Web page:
Twelve DEL-MEM souls boarded the mullet boat at Rookery Bay, armed with machetes, herbicide, and lots of water. Keewaydin Island would serve as the battle ground on this day, where the war on invasive plants threatening the estuarine ecosystem rages on. By removing invasive trees and bushes, Keewaydin Island can better support nesting bird and sea turtle populations. Invasive plant species are especially abundant in South Florida, and wreak havoc on fragile ocean, coastal, and estuarine ecosystems. Florida’s mild climate, abundant rainfall, and lack of natural predators for alien species promotes rapid proliferation of invasive plant and animal species that alter habitats and crowd out native species. Keewaydin Island is part of the Ten Thousand Islands on the Gulf coast of Florida, within the Rookery Bay National Estuarine Research Reserve.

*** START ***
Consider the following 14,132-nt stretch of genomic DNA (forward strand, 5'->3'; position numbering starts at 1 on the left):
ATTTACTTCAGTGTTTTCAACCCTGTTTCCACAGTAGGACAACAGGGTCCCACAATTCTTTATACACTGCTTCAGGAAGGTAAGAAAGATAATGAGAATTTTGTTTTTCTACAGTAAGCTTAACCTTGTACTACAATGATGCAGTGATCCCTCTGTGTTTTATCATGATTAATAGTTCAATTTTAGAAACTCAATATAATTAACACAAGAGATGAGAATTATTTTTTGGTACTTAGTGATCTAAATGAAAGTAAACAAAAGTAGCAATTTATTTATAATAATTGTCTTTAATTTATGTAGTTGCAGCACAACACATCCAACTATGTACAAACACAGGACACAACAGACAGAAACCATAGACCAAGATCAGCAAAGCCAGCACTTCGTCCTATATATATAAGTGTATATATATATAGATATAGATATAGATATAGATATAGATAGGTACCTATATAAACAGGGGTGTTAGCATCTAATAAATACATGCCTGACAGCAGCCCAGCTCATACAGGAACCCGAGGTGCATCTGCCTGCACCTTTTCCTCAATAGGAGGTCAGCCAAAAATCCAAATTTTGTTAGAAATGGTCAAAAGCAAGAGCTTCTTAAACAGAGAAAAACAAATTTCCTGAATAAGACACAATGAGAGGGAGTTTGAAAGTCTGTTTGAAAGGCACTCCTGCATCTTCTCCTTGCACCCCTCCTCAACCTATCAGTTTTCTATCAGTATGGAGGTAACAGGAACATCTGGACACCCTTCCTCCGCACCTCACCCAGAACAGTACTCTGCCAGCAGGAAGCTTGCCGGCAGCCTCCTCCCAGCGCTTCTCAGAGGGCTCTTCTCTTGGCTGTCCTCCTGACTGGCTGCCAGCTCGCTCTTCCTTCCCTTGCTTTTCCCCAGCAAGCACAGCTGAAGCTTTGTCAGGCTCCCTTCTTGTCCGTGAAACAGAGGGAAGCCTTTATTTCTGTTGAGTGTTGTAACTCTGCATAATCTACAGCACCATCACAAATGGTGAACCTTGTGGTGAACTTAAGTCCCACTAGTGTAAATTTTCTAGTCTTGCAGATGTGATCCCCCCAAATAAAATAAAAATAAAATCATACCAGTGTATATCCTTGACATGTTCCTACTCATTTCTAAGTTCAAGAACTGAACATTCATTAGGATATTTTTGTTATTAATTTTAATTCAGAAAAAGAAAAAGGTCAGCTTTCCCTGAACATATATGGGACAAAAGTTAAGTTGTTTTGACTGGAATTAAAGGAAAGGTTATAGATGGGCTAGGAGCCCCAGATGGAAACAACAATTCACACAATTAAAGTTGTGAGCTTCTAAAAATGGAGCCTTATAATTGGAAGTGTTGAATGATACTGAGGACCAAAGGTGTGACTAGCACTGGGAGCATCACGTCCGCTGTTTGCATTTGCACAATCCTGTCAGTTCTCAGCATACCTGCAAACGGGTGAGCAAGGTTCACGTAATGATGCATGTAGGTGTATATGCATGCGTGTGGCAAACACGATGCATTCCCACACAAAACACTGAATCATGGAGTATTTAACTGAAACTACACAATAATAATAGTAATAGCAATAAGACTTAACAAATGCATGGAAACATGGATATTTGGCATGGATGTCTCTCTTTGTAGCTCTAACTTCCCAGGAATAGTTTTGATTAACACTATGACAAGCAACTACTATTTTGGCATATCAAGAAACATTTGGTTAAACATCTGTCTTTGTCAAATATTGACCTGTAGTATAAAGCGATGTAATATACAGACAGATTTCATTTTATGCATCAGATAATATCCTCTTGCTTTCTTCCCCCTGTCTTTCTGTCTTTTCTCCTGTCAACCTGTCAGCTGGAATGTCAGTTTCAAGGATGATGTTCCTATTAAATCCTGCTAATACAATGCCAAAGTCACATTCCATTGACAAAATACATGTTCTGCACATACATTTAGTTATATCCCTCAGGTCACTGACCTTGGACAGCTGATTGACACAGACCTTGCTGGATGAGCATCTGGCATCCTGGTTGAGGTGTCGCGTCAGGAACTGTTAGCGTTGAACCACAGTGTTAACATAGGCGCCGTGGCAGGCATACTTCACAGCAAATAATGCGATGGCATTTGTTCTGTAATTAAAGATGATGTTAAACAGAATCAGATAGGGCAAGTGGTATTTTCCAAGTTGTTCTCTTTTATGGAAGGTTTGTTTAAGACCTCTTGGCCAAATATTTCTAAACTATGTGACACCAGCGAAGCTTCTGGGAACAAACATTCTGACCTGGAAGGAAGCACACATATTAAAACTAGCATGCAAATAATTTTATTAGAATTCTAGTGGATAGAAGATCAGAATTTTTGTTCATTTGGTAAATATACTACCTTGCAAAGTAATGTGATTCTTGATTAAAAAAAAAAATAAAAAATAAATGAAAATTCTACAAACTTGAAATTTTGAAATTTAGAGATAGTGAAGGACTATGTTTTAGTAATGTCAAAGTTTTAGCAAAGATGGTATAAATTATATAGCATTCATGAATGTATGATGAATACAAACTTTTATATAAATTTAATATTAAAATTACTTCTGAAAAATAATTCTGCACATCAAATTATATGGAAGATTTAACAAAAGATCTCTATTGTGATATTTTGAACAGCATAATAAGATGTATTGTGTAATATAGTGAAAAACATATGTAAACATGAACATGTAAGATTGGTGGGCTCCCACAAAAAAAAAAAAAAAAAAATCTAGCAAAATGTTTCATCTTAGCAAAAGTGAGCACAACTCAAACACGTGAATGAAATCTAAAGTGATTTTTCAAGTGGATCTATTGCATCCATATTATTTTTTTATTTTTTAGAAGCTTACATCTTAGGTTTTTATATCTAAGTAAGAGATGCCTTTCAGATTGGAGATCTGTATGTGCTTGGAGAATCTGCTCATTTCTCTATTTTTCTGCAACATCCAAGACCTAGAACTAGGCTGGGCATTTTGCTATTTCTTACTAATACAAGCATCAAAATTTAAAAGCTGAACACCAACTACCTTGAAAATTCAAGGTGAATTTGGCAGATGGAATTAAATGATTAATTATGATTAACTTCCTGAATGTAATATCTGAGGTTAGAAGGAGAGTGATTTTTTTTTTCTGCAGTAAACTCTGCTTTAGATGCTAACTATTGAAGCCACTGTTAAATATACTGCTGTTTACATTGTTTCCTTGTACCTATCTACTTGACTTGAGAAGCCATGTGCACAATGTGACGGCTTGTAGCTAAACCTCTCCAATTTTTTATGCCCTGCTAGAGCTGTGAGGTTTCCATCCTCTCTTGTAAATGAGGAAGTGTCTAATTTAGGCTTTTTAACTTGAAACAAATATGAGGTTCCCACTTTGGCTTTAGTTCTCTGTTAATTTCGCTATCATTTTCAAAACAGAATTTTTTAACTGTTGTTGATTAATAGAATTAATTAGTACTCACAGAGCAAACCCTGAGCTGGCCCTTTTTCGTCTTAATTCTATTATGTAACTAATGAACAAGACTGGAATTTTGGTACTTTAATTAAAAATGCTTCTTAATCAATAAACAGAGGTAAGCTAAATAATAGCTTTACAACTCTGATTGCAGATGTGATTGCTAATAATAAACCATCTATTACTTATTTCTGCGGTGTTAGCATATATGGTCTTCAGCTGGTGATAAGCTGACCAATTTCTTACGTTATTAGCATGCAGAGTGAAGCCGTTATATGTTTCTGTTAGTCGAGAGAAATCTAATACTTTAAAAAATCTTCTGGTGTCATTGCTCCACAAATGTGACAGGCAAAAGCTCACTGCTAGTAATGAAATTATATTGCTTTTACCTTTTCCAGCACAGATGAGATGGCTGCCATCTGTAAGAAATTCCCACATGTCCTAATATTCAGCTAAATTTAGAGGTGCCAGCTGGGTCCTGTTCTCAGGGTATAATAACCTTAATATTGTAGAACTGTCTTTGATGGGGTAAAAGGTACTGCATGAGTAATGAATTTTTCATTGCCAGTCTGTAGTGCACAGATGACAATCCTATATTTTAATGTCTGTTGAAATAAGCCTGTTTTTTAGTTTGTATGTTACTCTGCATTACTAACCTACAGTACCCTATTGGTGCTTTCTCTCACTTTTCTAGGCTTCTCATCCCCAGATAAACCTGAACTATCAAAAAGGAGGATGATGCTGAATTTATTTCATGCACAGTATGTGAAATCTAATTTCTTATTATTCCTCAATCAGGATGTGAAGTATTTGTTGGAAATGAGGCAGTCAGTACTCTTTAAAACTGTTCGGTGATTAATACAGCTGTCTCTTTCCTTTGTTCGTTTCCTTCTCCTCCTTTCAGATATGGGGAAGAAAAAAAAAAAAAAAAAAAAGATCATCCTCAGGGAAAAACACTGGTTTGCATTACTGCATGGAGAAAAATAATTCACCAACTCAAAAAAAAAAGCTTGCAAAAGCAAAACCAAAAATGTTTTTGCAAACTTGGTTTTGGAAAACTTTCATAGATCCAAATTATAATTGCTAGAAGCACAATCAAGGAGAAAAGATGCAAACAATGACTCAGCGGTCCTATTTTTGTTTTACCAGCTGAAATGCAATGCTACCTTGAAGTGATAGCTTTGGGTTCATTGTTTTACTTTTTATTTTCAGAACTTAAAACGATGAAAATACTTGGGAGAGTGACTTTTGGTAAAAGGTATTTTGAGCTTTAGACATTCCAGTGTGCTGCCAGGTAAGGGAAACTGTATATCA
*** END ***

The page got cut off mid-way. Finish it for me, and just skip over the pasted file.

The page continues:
Greg and Jill, the natural resource managers at Rookery Bay, instructed us on how to differentiate invasive and native plant species, and we set out on the island. Our goal was to help transform the southern tip of Keewaydin Island back into its native state—that being open sandy areas with patches of native vegetation.
We targeted two invasive plant species for removal. Australian pine (Casuarina glauca) was imported from Australia to Florida in the 1880s for use as an ornamental and windbreak along property lines. However, this type of tree
grows unchecked in coastal areas, crowding out native plant species and acidifying soils with needle litter. Additionally, the Australian pine has a shallow but sprawling root system that is ill-adapted to hurricane and storm prone areas. These trees topple over in storms and exacerbate erosion in the process. Our group manually pulled out hundreds of these invasives, sometimes using the group tug-of-war method for the big ones.
We also waged war on a second invasive, naupaka (Scaevola sericea). This rapidly spreading shrub species
grows thick stalks and long lateral root systems. For Scaevola plants that were too well-established to be manually pulled out, a machete was used to sever the stalks, followed by herbicide spray to ensure the root system was killed.
Participating in this important Rookery Bay restoration effort was an excellent way to spend a beautiful 80° day in January.